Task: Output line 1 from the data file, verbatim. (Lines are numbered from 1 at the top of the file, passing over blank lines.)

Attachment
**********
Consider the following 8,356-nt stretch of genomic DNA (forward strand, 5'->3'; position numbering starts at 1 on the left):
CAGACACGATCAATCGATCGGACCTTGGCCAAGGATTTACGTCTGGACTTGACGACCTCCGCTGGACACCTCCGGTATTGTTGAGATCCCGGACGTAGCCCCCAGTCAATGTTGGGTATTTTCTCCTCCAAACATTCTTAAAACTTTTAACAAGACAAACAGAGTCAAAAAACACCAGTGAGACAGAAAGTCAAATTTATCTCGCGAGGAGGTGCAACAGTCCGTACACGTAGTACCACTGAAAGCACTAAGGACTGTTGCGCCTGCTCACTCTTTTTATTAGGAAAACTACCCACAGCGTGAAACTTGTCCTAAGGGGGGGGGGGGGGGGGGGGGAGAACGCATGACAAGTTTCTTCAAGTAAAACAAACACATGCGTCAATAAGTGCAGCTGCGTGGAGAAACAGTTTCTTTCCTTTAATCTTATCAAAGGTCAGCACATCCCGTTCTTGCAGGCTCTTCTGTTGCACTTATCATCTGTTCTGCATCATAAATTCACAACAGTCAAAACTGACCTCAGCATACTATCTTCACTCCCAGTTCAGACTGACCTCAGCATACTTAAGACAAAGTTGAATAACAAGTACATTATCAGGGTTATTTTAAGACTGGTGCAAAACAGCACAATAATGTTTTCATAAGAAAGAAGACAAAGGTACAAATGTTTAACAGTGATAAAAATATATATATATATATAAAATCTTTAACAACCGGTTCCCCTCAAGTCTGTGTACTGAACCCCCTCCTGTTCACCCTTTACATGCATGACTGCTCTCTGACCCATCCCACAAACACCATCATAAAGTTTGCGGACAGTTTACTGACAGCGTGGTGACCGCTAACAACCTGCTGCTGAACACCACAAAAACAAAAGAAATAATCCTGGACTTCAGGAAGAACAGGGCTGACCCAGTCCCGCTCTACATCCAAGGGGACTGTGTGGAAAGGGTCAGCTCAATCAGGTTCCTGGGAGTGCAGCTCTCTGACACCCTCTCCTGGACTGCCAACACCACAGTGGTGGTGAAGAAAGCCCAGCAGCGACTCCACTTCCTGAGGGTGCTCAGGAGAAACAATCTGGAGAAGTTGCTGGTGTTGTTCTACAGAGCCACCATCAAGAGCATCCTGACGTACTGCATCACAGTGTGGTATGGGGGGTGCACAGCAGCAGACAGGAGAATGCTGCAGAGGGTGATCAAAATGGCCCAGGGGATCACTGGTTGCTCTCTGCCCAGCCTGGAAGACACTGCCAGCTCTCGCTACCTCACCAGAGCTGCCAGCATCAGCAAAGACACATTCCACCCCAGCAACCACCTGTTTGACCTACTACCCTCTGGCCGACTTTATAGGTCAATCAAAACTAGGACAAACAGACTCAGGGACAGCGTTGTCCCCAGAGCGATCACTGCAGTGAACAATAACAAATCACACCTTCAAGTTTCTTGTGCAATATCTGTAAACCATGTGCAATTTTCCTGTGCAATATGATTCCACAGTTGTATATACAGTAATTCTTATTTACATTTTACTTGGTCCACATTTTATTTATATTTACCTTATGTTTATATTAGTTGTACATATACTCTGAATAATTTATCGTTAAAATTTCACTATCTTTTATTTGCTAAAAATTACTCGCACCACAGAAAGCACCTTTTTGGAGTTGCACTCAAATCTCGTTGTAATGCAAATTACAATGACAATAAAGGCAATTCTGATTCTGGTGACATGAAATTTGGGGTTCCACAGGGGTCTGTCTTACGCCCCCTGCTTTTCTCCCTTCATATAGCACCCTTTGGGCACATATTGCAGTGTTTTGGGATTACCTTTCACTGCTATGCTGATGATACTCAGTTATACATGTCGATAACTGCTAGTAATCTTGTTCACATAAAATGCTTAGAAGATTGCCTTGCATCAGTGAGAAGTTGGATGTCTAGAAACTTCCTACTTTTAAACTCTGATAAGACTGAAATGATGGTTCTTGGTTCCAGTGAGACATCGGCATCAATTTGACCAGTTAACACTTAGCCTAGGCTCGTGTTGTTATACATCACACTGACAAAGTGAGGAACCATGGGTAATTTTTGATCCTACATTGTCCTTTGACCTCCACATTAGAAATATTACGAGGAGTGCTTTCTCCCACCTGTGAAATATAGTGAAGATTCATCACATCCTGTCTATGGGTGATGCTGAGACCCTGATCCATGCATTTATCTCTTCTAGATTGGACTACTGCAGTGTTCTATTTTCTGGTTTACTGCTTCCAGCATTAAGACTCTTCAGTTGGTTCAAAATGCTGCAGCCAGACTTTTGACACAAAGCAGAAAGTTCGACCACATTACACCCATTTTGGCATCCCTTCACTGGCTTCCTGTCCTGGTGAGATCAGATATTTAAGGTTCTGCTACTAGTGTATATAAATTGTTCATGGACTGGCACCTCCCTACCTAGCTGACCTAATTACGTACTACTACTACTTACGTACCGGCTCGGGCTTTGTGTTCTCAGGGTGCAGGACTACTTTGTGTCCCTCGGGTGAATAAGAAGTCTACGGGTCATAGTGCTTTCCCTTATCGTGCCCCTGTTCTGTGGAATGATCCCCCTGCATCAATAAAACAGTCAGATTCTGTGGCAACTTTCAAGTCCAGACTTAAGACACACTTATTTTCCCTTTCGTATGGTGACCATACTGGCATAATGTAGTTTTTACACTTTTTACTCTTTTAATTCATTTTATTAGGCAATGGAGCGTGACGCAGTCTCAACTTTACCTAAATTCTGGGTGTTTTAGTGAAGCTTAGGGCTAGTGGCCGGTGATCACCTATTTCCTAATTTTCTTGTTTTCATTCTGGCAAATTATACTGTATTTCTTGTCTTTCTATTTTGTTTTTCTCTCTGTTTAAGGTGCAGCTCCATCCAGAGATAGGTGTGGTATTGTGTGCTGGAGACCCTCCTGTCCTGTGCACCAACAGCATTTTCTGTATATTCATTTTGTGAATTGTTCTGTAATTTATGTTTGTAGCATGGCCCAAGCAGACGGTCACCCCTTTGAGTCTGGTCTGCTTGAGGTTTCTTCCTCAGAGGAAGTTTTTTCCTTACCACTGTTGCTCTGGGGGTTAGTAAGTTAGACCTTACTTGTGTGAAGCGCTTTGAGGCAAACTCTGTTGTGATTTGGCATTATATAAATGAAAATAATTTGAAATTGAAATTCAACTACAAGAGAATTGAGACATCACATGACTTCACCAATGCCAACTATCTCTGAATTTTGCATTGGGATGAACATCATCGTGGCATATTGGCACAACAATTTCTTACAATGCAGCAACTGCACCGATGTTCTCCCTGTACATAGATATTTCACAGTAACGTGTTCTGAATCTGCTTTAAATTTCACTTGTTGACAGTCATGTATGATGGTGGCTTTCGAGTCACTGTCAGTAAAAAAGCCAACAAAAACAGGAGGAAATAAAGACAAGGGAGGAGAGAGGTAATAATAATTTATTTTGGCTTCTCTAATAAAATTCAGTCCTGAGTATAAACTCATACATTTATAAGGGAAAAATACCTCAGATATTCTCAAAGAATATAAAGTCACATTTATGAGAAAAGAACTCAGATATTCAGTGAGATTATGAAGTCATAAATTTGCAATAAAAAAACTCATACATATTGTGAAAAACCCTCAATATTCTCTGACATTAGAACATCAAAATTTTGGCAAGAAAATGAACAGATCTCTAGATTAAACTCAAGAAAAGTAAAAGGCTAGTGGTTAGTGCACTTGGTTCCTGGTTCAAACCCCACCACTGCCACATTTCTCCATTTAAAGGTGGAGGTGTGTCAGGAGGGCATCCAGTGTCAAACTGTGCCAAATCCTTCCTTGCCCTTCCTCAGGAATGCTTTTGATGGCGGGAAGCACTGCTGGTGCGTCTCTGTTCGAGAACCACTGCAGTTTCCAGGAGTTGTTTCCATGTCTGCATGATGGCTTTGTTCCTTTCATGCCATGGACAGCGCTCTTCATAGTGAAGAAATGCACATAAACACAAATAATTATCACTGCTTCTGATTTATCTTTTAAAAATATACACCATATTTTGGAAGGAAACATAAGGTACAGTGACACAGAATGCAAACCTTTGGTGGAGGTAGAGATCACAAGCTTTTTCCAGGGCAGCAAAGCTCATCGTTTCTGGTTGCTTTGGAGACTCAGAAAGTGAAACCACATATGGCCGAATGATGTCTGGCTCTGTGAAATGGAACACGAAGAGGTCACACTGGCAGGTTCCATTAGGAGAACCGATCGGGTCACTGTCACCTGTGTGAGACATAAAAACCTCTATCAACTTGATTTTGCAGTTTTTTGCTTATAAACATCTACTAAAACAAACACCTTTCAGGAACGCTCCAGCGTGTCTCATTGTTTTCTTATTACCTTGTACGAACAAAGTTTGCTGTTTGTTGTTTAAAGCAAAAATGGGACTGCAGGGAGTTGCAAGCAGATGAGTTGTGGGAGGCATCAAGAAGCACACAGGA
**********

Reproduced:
Consider the following 8,356-nt stretch of genomic DNA (forward strand, 5'->3'; position numbering starts at 1 on the left):